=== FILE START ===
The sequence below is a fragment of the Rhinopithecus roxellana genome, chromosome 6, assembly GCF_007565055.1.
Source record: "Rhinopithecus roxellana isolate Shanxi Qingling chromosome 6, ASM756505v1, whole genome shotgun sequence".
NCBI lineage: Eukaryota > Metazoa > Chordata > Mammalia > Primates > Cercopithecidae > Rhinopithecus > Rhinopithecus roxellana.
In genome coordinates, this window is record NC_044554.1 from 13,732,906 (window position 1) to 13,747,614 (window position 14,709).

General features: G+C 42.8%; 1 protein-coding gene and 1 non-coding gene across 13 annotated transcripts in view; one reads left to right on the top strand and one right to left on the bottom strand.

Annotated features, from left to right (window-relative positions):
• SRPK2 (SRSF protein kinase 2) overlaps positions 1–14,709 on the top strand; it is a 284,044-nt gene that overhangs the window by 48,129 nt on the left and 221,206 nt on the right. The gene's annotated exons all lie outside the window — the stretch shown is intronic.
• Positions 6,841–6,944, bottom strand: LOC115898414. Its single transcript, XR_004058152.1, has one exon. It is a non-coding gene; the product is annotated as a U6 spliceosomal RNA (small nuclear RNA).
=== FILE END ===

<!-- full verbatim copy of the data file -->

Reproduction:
The sequence below is a fragment of the Rhinopithecus roxellana genome, chromosome 6, assembly GCF_007565055.1.
Source record: "Rhinopithecus roxellana isolate Shanxi Qingling chromosome 6, ASM756505v1, whole genome shotgun sequence".
NCBI lineage: Eukaryota > Metazoa > Chordata > Mammalia > Primates > Cercopithecidae > Rhinopithecus > Rhinopithecus roxellana.
In genome coordinates, this window is record NC_044554.1 from 13,732,906 (window position 1) to 13,747,614 (window position 14,709).

General features: G+C 42.8%; 1 protein-coding gene and 1 non-coding gene across 13 annotated transcripts in view; one reads left to right on the top strand and one right to left on the bottom strand.

Annotated features, from left to right (window-relative positions):
• SRPK2 (SRSF protein kinase 2) overlaps positions 1–14,709 on the top strand; it is a 284,044-nt gene that overhangs the window by 48,129 nt on the left and 221,206 nt on the right. The gene's annotated exons all lie outside the window — the stretch shown is intronic.
• Positions 6,841–6,944, bottom strand: LOC115898414. Its single transcript, XR_004058152.1, has one exon. It is a non-coding gene; the product is annotated as a U6 spliceosomal RNA (small nuclear RNA).